A post-scarcity utopia is an inherently immoral ideal to try to achieve.
Solving the central economic problem of "Unlimited desires, limited resources to fulfill those desires" in a utopia would mean that we can enact free effort/work. Whether it comes to the extreme abundance in America that is backed by networks of unpaid Central American farmers and East Asia sweatshops, or Communist work quotas and gulags, Utopian ideals in the real world, where free work/effort is impossible, are reliant on slavery.
Some people point to technology as the answer for moral free labor, but ignoring the dangers of growing automation and unchecked technology for existential reasons, how long until human desire continues to grow and requires more complex robots to support us, and until we start creating things analogous to sapient creations? All the way up back to the square one; Slavery. Utopian abundance relies on it.
The ideological and opinion factor of Utopian also turns up similar issues. What should be done with people who break rules and laws in it? Is it just assumed that anyone viewing a utopia will be instantly awestruck enough to conform?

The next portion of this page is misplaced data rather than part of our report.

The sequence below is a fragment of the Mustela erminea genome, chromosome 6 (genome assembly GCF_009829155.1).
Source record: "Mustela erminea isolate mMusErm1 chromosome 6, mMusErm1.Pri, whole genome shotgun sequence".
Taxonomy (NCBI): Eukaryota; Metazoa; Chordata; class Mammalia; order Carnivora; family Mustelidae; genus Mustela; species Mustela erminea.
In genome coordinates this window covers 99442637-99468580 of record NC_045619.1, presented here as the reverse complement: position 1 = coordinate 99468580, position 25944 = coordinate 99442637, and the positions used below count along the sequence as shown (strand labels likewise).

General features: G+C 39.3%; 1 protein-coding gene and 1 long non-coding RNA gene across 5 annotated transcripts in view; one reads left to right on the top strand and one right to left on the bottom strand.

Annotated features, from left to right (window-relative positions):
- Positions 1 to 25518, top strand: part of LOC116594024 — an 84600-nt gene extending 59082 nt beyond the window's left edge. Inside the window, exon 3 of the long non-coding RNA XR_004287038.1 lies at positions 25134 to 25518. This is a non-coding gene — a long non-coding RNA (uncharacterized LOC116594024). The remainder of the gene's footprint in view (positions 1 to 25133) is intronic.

If they're enforced, it can be assumed that any level of punishment can be justified. Punishment systems exist to push people in the correct direction, if you have a 100% soundproof moral system, then NO amount of punishment would ever be unjustified when propping up Utopian perfect ideals. That might work and be okay for "rule breakers", but what about those that want to do things that are just morally grey within the Utopian laws? How would those be decided? A moral council would lead to subjectivity, and when enforcing perfect moral laws, adding layers of subjectivity ruins the point. Putting in an absolute moral framework is still going to lead to people finding loopholes, whether maliciously or by random chance.
Okay, so what if instead the moral framework was omniscient, and could always reinforce itself? That framework having every single possible scenario and clause that will ever happen likely mean that it would've had to have been made with FUTURE sins in mind, meaning that whoever IS going to sin, always was going to.
And what about people who just simply disagree with the Utopian ideals? Is it immoral to disagree with a system, that at least within itself, considers itself perfect? Is that subversion, and the thought-traitor is just as guilty as the murderer and the rapist? If it's nPost too long. Click here to view the full text.